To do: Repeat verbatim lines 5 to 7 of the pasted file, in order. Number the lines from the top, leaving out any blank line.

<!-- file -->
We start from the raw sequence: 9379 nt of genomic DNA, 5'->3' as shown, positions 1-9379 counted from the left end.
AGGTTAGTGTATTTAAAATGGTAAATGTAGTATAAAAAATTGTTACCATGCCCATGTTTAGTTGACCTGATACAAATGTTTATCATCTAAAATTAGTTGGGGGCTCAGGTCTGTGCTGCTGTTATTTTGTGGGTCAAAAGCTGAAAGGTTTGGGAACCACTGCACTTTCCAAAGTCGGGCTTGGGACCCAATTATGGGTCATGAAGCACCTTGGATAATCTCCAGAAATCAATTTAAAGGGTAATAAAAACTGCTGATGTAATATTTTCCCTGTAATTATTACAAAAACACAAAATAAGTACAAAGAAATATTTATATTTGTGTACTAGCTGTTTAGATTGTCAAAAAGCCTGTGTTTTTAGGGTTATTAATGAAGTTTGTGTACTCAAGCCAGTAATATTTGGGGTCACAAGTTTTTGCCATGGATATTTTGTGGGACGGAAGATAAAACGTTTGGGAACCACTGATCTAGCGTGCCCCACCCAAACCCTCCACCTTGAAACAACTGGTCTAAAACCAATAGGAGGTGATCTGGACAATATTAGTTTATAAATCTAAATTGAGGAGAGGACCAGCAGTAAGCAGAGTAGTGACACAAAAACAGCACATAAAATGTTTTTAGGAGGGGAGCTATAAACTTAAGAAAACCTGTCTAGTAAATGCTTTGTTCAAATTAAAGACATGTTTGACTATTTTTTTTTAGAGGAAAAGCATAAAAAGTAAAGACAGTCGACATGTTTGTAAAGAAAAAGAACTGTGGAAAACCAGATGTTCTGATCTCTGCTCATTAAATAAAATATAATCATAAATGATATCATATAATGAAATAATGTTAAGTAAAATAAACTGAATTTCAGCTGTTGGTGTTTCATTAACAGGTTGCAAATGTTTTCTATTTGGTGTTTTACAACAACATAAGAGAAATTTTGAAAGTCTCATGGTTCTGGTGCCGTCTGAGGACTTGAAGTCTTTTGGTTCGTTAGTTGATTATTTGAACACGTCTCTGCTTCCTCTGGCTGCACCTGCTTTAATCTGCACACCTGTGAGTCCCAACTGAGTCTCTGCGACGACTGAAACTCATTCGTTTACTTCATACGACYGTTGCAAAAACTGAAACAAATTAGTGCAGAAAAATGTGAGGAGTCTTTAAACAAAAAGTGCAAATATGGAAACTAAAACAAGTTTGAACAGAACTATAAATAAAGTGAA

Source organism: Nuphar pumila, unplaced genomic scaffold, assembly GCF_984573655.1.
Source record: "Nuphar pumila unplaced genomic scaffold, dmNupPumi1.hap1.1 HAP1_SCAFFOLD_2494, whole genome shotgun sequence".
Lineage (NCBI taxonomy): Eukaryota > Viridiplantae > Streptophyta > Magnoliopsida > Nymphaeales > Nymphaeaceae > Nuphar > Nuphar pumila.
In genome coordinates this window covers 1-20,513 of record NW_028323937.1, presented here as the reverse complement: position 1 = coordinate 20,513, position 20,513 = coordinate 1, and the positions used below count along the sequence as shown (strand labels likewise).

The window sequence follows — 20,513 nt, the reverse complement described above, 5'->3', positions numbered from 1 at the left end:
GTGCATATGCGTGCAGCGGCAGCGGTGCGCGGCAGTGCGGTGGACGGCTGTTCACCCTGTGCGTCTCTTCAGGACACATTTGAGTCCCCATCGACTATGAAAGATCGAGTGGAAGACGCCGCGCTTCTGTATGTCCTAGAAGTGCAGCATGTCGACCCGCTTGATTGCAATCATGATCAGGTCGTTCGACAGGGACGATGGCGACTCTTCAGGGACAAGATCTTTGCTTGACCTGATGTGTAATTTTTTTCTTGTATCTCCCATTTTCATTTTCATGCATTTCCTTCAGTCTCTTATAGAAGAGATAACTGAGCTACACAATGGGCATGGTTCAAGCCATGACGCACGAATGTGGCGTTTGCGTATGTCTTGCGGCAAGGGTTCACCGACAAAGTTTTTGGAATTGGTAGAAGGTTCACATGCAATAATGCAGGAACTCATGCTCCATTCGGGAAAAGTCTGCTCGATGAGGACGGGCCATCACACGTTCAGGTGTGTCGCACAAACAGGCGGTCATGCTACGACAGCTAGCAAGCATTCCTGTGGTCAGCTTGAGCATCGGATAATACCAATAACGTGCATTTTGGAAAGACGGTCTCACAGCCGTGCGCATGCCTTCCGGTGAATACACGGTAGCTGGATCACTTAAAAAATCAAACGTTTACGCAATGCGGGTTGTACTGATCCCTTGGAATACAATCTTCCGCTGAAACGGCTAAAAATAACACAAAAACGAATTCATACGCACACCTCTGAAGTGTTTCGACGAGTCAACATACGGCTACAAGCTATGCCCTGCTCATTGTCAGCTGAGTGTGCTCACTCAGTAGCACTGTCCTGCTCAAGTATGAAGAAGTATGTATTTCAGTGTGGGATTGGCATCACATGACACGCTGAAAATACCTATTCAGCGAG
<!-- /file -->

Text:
Lineage (NCBI taxonomy): Eukaryota > Viridiplantae > Streptophyta > Magnoliopsida > Nymphaeales > Nymphaeaceae > Nuphar > Nuphar pumila.
In genome coordinates this window covers 1-20,513 of record NW_028323937.1, presented here as the reverse complement: position 1 = coordinate 20,513, position 20,513 = coordinate 1, and the positions used below count along the sequence as shown (strand labels likewise).

The window sequence follows — 20,513 nt, the reverse complement described above, 5'->3', positions numbered from 1 at the left end: